Neural oscillations, such as alpha (8-13 Hz), beta (13-30 Hz), and gamma (30-100 Hz), are widespread across cortical areas, and their possible functional roles include feature binding , neuronal communication [2, 3], and memory [1, 4]. The most prominent signal among these neural oscillations is the alpha oscillation. Although accumulating evidence suggests that alpha oscillations correlate with various aspects of visual processing [5-18], the number of studies proving their causal contribution in visual perception is limited [11, 16-18]. Here we report that illusory visual vibrations are consciously experienced at the frequency of intrinsic alpha oscillations. We employed an illusory jitter perception termed the motion-induced spatial conflict  that originates from the cyclic interaction between motion and shape processing. Comparison between the perceived frequency of illusory jitter and the peak alpha frequency (PAF) measured using magnetoencephalography (MEG) revealed that the inter- and intra-participant variations of the PAF are mirrored by an illusory jitter perception. More crucially, psychophysical and MEG measurements during amplitude-modulated current stimulation  showed that the PAF can be artificially manipulated, which results in a corresponding change in the perceived jitter frequency. These results suggest the causal contribution of neural oscillations at the alpha frequency in creating temporal characteristics of visual perception. Our results suggest that cortical areas, dorsal and ventral visual areas in this case, are interacting at the frequency of alpha oscillations [2, 3, 21-27].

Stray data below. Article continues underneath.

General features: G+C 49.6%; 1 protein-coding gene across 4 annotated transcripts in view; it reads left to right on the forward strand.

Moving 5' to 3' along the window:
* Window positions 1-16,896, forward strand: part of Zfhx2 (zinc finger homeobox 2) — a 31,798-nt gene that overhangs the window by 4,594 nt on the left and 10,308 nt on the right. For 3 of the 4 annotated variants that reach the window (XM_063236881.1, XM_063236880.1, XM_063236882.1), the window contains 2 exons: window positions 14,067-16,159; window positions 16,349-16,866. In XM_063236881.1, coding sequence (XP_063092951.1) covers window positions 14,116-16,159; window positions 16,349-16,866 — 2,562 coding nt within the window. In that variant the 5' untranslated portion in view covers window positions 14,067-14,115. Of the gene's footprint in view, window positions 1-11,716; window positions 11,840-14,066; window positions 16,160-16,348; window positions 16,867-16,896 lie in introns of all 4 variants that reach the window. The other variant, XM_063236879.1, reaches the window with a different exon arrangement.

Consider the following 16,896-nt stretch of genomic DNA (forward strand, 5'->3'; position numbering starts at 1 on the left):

Keywords: AM; MEG; alpha oscillations; amplitude modulation; illusory jitter; magnetoencephalography; neural oscillations; tACS.
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